Zigs sat at his desk pouring over the report from the Crime Scene Unit. No Fibers, except from the monkey. No DNA under the fingertips or in the teeth, meaning the monkey hadn’t fought back. It either knew the attacker and trusted them, or the attack happened too quickly for the monkey to be prepared. Nothing from the pictures screamed to him, nothing pointed to motive.
Zigs lapped up a bit more water as his mind worked. Nine murders in all, each committed in the open streets of Valentine City. This told him that the killer was bold and brazen, perhaps even frenzied as the act was occurring. The way the bodies were discarded surely pointed to frenzied. There was no care taken to hide the body. The corpses were simply left behind, as if the killer had taken what they wanted and no longer needed anything. It showed a lack of remorse and artistry. Serial killers got off on the murders, and preferred to have the scene set a certain way. For them, it was a production, and their crime scene in itself was a message to the cops. There was no message with these murders aside from rage.
His thoughts were interrupted by the thud of the newspaper hitting his desk. He looked over and saw Chief Weiss standing over his desk, the fury in her eyes apparent. He knew what was coming, and tried to forestall it with the puppy dog eyes routine, but it didn’t work.
“What the hell is this?” she asked, pointing to the headline. Valentine City in Panic. Monkey Murderer Still at Large. “I can’t afford headlines like these. The Department doesn’t need any more bad press!”
“It’s not like I’m not trying,” replied Zigs. He stood. “Guy leaves no evidence behind, and I’ve got no witnesses. How do you expect me to catch a ghost?”
“By doing your damn job. That’s what the good tax-paying citizens of Valentine City are paying you for.”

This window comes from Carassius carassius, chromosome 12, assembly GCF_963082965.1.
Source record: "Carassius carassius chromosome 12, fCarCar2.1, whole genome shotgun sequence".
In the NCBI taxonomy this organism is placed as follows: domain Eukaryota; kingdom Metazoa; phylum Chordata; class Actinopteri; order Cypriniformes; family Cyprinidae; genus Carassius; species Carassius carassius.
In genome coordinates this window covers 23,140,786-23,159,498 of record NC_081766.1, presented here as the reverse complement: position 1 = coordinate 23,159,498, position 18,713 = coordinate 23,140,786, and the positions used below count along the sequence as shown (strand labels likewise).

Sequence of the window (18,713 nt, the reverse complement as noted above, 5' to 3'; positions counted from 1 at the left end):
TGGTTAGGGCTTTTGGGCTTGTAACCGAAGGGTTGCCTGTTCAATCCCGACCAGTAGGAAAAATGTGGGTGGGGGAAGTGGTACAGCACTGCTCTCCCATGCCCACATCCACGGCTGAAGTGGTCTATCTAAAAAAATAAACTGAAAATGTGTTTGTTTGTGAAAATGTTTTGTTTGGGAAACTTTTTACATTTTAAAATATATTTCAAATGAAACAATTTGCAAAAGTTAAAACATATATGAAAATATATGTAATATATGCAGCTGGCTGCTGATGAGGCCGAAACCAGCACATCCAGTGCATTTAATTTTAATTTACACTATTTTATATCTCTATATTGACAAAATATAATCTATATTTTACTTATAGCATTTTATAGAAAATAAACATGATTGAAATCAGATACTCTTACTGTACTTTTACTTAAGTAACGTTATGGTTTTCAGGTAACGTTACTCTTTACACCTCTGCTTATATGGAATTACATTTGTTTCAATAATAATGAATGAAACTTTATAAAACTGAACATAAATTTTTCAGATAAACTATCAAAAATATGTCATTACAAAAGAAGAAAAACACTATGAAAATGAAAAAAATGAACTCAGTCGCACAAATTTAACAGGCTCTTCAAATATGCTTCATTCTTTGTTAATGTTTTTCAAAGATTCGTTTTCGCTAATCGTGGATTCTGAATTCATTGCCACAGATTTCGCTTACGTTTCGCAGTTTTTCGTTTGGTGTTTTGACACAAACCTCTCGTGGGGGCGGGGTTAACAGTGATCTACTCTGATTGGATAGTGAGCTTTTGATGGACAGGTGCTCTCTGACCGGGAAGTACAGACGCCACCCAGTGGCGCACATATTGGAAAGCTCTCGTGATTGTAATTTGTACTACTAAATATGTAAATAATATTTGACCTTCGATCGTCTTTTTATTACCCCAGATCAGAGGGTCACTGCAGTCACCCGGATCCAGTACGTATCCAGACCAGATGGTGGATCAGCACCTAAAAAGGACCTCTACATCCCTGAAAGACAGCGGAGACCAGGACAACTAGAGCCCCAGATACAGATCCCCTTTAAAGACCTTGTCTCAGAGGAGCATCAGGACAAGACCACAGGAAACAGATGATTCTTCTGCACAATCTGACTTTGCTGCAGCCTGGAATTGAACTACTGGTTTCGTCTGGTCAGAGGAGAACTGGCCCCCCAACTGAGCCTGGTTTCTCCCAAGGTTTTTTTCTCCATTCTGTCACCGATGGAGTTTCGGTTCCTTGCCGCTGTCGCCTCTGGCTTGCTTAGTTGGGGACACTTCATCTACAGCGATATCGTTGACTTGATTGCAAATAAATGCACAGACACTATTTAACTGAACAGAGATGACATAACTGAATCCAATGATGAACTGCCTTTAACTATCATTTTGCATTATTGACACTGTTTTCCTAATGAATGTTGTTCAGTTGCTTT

Zigs opened his mouth to respond, but knew it was futile. She was right. It was his job. He had to try to look at this a different way, see it from an angle he hadn’t considered. He nodded his head.
“Good,” she said. She snatched the paper back from his desk. “Just let me know what resources you need. Unlimited overtime until this is solved, or till the Feds take over. There hasn’t been much interest right now, it’s just monkeys, but we get more headlines like these and they will intercede.”
“I got you chief, and believe me I’m on it.”
She left his desk, and he left the office. He had to do something he had put off doing for awhile. To catch a criminal, he’d need to talk to criminals. They always seemed to know things they didn’t want to share with other folk, and Zigs knew just where to start.
He hadn’t made it halfway to his destination when a call came over the radio. Another murder. Zigs pounded his fist against the steering wheel and turned the car around, flipping his light on as he weaved through traffic.
Another murder. This was new. This was escalating. The pressure behind his eyes returned, and he squinted against the pain. Usually it would take weeks between killings. Now two in less than two days? The thought made Zigs nervous. He didn’t want to think about what the body count would reach if this guy was unraveling.
The spectators were already around the scene, and the officers on duty were desperately trying to establish a perimeter. Zigs hopped out and walked over, flashing his credentials to one of the officers. The sight was one of abject horror.
The look on the monkey’s face said it all. The pain, the torment, the torture of the execution was visible in the wide-open, unseeing eyes. It’s mouth was partially open, as if it had been about to scream. Its limbs were askew, its body contorted, and blood oozed from every wound.
Pain shot like lightning through Ziggy’s head, and he doubled over from the suddenness of it, nearly vomiting. It was the bloodiest crime scene the killer had left. It was also the first time something different had happened.
Zigs regained his composure and walked closer to the victim. It was wedged partly under a table-like box. It was the first time the killer had tried to hide the body, or conceal it in some way. Perhaps there would be something incriminating on the hidden parts. He’d have to wait for forensics, and hopefully a break in the case.